In addition to the total return for various time periods, this table shows the average number of qualifying stocks that the method used over the 20 portfolio reconstitutions that took place at the end of each 13-week period. The maximum number of stocks used in a simulation was 10. If there were more than 10 qualifying stocks, then only the top ten ranked stocks would be used.

Tabular Total Return For the Three Screens versus the S&P 500

Stocks Qualifying Under Screen C As of 2012-08-20:

Stocks Qualifying Under Screen C As of 2012-08-20:

This table shows all of the companies in the US and Canada that pass the combined fundamental screen with at least a bullish indicator strength of 2 out of 5 as of 2012-08-20. Only the top 10 rated stocks would go into a portfolio begun today under the Recognia methodology tested in this experiment. There were 14 stocks that passed Screen C today, shown in the table below along with some of their attributes.

Note: The variable width green shading over each number highlights its rank versus the other data in the same column. To be able to consistently use wider green shading for better numbers, we inverted the debt-to-capital (to capital-to-debt) and inverted the consensus recommendation (from "1- best to 5- worst" to "5 -best to 1- worst").

Stocks Qualifying Under Screen C As of 2012-08-20
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Links To Dynamic Bloomberg Data For the 14 Stocks:

BBL BHP Billiton ADR
IP International Paper Co
AYR Aircastle Ltd
EMR Emerson Electric Co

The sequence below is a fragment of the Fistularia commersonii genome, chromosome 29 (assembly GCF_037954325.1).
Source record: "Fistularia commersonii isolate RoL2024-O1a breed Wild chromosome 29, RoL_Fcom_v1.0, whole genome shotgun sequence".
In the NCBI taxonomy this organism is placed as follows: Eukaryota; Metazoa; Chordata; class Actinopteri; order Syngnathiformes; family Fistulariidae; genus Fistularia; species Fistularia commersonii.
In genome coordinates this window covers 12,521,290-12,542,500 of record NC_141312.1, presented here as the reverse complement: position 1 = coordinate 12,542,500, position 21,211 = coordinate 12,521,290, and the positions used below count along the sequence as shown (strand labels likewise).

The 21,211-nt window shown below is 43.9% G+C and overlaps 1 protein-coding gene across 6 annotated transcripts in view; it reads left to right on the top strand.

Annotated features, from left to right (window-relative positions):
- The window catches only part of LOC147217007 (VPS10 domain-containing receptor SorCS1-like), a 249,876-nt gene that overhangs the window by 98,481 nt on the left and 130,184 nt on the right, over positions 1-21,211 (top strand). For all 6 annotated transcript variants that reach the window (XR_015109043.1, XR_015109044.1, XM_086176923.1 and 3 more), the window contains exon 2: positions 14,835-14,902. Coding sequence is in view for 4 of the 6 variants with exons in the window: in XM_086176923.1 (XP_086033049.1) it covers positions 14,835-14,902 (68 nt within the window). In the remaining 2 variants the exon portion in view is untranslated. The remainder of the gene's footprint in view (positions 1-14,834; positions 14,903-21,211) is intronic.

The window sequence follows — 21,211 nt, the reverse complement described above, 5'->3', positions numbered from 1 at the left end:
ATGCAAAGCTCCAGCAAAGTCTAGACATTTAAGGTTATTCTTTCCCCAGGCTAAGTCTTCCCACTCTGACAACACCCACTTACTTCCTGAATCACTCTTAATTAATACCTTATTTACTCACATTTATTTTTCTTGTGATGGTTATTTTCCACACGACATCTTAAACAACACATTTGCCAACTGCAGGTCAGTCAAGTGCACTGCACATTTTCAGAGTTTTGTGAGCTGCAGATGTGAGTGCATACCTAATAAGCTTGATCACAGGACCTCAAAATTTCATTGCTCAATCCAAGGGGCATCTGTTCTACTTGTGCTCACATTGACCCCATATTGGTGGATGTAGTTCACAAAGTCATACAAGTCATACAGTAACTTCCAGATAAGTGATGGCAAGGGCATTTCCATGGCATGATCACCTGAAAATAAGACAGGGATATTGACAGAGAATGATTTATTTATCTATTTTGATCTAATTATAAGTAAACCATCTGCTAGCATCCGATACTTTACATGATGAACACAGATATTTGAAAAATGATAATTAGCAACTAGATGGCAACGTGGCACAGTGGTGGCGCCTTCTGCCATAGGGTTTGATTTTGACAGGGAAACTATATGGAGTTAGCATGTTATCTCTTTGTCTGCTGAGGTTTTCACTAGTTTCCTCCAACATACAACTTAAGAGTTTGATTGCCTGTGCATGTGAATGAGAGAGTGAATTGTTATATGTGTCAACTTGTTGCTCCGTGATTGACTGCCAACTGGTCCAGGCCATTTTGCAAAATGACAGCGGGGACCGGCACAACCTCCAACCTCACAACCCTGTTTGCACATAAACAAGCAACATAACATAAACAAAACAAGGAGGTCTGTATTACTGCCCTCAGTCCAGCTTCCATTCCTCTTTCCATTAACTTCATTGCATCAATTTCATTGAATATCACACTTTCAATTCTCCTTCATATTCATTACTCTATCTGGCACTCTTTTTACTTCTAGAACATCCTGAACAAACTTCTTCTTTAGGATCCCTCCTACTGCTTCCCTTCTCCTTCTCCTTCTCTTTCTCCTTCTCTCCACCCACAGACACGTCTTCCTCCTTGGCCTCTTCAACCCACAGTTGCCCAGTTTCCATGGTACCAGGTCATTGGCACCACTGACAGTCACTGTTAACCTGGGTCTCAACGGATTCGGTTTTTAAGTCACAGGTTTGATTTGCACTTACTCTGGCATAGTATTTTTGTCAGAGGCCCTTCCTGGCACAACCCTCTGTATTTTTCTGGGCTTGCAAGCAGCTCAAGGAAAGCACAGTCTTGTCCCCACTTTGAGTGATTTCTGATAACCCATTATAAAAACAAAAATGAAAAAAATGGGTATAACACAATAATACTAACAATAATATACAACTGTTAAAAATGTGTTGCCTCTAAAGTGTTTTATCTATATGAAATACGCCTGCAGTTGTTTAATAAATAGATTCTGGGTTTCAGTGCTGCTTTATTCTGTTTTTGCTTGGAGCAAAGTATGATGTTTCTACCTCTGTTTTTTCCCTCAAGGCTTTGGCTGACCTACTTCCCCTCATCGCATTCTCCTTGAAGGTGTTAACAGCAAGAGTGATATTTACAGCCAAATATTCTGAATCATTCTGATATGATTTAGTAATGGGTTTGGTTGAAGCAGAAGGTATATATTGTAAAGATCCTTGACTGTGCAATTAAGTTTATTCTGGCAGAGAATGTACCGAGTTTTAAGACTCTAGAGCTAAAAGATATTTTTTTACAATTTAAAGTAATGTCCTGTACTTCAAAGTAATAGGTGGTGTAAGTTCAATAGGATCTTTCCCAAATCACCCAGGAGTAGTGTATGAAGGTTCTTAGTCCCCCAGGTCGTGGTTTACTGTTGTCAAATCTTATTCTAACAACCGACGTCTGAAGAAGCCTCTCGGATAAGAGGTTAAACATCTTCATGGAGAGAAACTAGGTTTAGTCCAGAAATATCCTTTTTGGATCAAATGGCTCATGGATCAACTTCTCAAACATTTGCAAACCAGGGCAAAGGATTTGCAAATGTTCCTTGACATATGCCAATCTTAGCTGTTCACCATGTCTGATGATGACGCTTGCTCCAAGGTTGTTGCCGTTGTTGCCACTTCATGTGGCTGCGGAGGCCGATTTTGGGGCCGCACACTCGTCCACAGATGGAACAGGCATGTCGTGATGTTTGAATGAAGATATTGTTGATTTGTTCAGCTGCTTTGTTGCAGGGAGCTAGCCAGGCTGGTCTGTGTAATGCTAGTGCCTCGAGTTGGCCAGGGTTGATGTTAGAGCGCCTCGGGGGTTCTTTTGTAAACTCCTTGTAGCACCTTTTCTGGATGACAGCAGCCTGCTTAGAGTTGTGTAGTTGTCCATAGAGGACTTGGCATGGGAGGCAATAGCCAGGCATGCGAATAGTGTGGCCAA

ETN Eaton Corp
BAX Baxter International Inc
MSA Mine Safety Appliances Co
PG Procter & Gamble Co
SHLM A Schulman Inc
RPM RPM International Inc
JNJ Johnson & Johnson
BR Broadridge Financial Solutions
OLN Olin Corp

Note: This list is not a set of QVM recommendations, although they are certainly worthy of further study. It is the list generated by the Recognia backtesting tool.



Richard Shaw

Author: Richard Shaw

Richard Shaw

Richard Shaw

Disclaimer: Opinions expressed in this material and our disclosed positions are as of July 5, 2010. Our opinions and positions may change as subsequent conditions vary. We are a fee-only investment advisor, and are compensated only by our clients. We do not sell securities, and do not receive any form of revenue or incentive from any source other than directly from clients. We are not affiliated with any securities dealer, any fund, any fund sponsor or any company issuer of any security. All of our published material is for informational purposes only, and is not personal investment advice to any specific person for any particular purpose. We utilize information sources that we believe to be reliable, but do not warrant the accuracy of those sources or our analysis. Past performance is no guarantee of future performance, and there is no guarantee that any forecast will come to pass. Do not rely solely on this material when making an investment decision. Other factors may be important too. Investment involves risks of loss of capital. Consider seeking professional advice before implementing your portfolio ideas.